Constitutions are funny things. The word itself derives from the Latin for regulations and orders, but in the 1550s it started to be used to describe physical health, strength and “vigor of the body.” So perhaps it comes as no surprise that ‘Constitution’ was the word used by the Americans in the 18th Century to define and build a healthier society. Indeed, the Constitution of the United States is the world’s oldest continuously-active codified constitution, having been in force since 1789. It was written by Jacob Shallus, a Pennsylvania General Assembly clerk, for $30, makes no mention of ‘democracy,’ and doesn’t set out the requirements for voting. Benjamin Franklin used to attend drafting meetings in a sedan chair carried by four prisoners from the local jail, the original title for the head of the nation was ‘His Highness the President of the United States of America and Protector of their Liberties’ and it wasn’t signed by Thomas Jefferson, who was in France at the time helping them draft their modestly named ‘Declaration of the Rights of Man and of the Citizen.’
And as an aside, to those who write about the marvels of the French Constitution as a basis for modern democracy, don’t forget the 1215 Magna Carta, the 1689 English Bill of Rights and the fact that the French only got around to having a Constitution in 1948.
And it was around the time of the English Bill of Rights, in the 1690s, that we saw Khan Tauke develop a constitution of sorts for Kazakhstan, becoming known as the Zheti Zhargy, and something to which the law firm I have co-founded in Kazakhstan, Seven Pillars Law, bears homage.
Kazakhstan saw further constitutional developments with the preparation in 1911 by Barlybek Syrtanov of “The Charter of the Country of Kazakhs,” which laid down the idea of creating a sovereign state. In 1917, the newspaper “Kazakh” published the program of the “Alash” party, which spelt out such ideas as the division of state power into three branches, general elections, and so on: The structure of the document was similar to the constitutions of European states at the time. Kazakhstan then adopted a constitution in 1937, and a second one in 1978, which became the basis for the modern Constitution of an independent Kazakhstan.
That modern Constitution was developed by the First President, Nursultan Nazarbayev in July 1995, during which he reviewed laws from 20 countries and developed a constitution for the newly independent nation of Kazakhstan. And it was his clarity and focus that allowed the Constitution, drafted over 25 years ago, to be able to thrive, where others have failed: Only half of all constitutions function continuously for more than 19 years.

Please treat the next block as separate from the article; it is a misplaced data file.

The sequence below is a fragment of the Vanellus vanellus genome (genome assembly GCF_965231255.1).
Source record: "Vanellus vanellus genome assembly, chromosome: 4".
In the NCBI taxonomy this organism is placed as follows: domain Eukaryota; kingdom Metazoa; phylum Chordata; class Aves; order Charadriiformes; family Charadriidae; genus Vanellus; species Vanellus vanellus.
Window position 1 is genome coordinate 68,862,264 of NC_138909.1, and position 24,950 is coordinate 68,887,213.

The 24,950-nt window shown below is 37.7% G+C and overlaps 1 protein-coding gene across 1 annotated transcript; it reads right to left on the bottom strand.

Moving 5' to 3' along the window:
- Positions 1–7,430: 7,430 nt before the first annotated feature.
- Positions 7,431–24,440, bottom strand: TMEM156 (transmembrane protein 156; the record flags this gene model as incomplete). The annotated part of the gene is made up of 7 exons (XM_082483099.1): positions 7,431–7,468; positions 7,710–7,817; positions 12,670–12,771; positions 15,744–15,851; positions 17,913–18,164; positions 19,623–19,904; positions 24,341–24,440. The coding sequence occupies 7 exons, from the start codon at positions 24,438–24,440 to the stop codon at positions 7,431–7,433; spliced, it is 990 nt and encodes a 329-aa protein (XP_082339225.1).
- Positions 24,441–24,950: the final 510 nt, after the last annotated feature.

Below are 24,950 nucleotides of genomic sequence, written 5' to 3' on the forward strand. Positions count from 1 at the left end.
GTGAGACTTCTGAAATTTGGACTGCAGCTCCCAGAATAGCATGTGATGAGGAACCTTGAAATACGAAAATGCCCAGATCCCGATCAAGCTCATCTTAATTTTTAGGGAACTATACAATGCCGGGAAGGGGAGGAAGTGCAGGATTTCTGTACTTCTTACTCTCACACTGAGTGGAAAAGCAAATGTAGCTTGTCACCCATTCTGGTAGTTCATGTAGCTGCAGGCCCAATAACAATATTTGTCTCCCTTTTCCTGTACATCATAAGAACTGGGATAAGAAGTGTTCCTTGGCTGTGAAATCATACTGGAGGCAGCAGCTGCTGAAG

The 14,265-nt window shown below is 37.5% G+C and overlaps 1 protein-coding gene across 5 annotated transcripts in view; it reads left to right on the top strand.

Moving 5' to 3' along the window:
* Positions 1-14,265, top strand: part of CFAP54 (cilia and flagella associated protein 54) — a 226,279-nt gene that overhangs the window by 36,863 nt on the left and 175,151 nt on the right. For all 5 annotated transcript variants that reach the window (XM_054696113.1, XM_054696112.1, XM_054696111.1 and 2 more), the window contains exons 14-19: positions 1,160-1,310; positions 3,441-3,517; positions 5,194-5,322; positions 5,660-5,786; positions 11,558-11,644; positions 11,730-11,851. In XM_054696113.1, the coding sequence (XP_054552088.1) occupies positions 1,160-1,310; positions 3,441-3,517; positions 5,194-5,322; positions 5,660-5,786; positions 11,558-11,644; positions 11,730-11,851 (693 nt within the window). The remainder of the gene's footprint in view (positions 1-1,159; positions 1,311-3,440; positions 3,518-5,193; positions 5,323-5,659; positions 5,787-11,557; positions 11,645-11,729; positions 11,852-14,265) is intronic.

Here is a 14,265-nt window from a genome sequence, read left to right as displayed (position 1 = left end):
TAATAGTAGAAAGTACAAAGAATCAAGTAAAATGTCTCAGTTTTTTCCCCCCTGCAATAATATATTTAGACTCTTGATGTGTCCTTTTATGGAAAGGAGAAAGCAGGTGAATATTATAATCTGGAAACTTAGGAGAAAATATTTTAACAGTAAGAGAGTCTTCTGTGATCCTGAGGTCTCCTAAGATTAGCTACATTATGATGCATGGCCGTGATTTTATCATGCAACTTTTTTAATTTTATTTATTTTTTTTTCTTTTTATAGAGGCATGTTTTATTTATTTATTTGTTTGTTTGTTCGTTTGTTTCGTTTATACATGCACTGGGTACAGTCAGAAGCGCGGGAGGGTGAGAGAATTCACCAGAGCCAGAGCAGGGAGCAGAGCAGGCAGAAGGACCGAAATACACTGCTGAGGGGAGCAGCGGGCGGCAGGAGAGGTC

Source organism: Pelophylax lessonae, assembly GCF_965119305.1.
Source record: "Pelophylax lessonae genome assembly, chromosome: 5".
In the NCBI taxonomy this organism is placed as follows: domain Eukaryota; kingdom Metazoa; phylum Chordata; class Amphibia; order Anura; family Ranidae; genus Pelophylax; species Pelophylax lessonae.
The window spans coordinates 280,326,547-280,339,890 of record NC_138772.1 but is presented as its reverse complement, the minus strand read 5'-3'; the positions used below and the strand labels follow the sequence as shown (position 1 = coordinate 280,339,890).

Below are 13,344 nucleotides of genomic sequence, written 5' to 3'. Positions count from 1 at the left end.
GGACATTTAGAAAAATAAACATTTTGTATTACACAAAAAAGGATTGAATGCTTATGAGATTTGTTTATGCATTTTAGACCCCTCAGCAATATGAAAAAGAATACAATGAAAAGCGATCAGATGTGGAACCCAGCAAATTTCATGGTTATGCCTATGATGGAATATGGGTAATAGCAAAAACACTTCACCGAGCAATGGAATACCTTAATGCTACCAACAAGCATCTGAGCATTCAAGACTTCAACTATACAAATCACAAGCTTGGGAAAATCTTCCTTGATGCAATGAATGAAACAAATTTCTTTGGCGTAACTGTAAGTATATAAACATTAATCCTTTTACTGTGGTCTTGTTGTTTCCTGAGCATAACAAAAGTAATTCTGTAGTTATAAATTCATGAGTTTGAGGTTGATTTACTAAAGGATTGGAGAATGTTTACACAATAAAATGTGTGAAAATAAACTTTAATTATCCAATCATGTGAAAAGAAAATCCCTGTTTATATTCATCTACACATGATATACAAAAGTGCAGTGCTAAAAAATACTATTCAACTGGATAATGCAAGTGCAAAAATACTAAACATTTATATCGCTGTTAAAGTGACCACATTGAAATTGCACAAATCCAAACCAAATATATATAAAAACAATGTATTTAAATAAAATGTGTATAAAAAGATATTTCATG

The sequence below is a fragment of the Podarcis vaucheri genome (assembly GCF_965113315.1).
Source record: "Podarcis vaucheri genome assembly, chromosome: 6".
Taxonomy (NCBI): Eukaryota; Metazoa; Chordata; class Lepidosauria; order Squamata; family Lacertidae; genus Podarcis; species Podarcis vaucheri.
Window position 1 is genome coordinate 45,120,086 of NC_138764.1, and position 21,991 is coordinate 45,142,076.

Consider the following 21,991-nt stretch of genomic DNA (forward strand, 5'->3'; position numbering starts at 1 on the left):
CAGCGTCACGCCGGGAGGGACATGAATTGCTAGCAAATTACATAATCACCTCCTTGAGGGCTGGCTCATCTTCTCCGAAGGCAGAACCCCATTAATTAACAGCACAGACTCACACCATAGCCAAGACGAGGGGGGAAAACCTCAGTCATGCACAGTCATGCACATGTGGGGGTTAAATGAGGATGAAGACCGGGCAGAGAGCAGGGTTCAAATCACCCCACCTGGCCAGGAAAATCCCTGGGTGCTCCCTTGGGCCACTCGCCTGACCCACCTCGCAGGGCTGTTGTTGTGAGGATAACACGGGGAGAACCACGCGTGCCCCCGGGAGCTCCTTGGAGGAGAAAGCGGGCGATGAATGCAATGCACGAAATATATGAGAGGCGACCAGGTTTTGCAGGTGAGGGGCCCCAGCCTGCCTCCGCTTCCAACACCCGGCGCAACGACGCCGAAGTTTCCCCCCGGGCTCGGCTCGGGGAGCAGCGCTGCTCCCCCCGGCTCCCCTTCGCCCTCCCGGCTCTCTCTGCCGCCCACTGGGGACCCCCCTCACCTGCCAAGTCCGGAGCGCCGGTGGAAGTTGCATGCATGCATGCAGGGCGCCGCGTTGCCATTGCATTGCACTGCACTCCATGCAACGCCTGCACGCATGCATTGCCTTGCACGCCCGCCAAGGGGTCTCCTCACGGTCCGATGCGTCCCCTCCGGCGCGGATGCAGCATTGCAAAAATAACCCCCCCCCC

And it was that focus which meant the Kazakh constitution is a manageable 17,042 words across 98 articles, compared to the Indian constitution with 146,385 words. People say that size isn’t everything, and that the best things come in small packages, which is reassuring. But even the world’s shortest constitution, written for one of the world’s smallest countries, Monaco, is 3,814 words, or roughly 1,900 words per square kilometre of size. If we scaled that up for Kazakhstan geography, the Constitution would be 5.1 billion words and take 41 years to read cover to cover.
And when the First President’s drafting was done, he started to put it into practice, seeking input from Kazakh citizens on the draft – by the people, for the people. More than three million people took part in over 33,000 discussions about the Constitution, and it was adopted through a national referendum on August 30, 1995.
And the Kazakh Constitution has stood firm, as a beacon, for the past 25 years, something being celebrated on Sunday. It has withstood dramatic changes in the economy and global politics, offering protection and structure to a nation full of ambition and hope. And although it has been a shield against the tyranny we see playing out across the world today, it has proven to be a flexible enough to allow Kazakhstan to rise up the rankings of nations, and to establish the Astana International Financial Center as a hub for jobs, opportunity and investment into Central Asia: securing Kazakhstan’s position as one of the world’s most pioneering economies, whilst protecting the culture and heritage of which Kazakh citizens can be so proud.
And at the vanguard of the Constitution, and the protections it offers, has been the Constitutional Council. It is worthy of mention that both its previous and current Chairmen, Messrs Rogov and Mami, are innovators. Chairman Rogov is an internationally recognised expert on reform, especially in the criminal justice sector, made great strides with the Venice Commission and is now leading many of the educational reforms being undertaken by the Astana International Financial Centre’s Academy of Law. Chairman Mami, the current Chairman of the Constitutional Council, and former Chairman of the Supreme Court, had the vision and drive to transform Kazakhstan’s legal and judicial system. He brings that same vision, clarity and passion to his current role, as protector of the Constitution and defender of the rights of every Kazakh citizen, always acting with humility, intelligence and integrity.
So, many happy returns to the Constitution of Kazakhstan on this, its 25th anniversary and congratulations to the Constitutional Council for its work over the years to protect the citizens of Kazakhstan.
The author is Mark Beer OBE, the Co-Founder of Seven Pillars Law in Kazakhstan, a member of the Supreme Court of Kazakhstan’s International Advisory Council, former President of the International Association of Court Administrators and a Visiting Professor at the Shanghai University of Political Science and Law.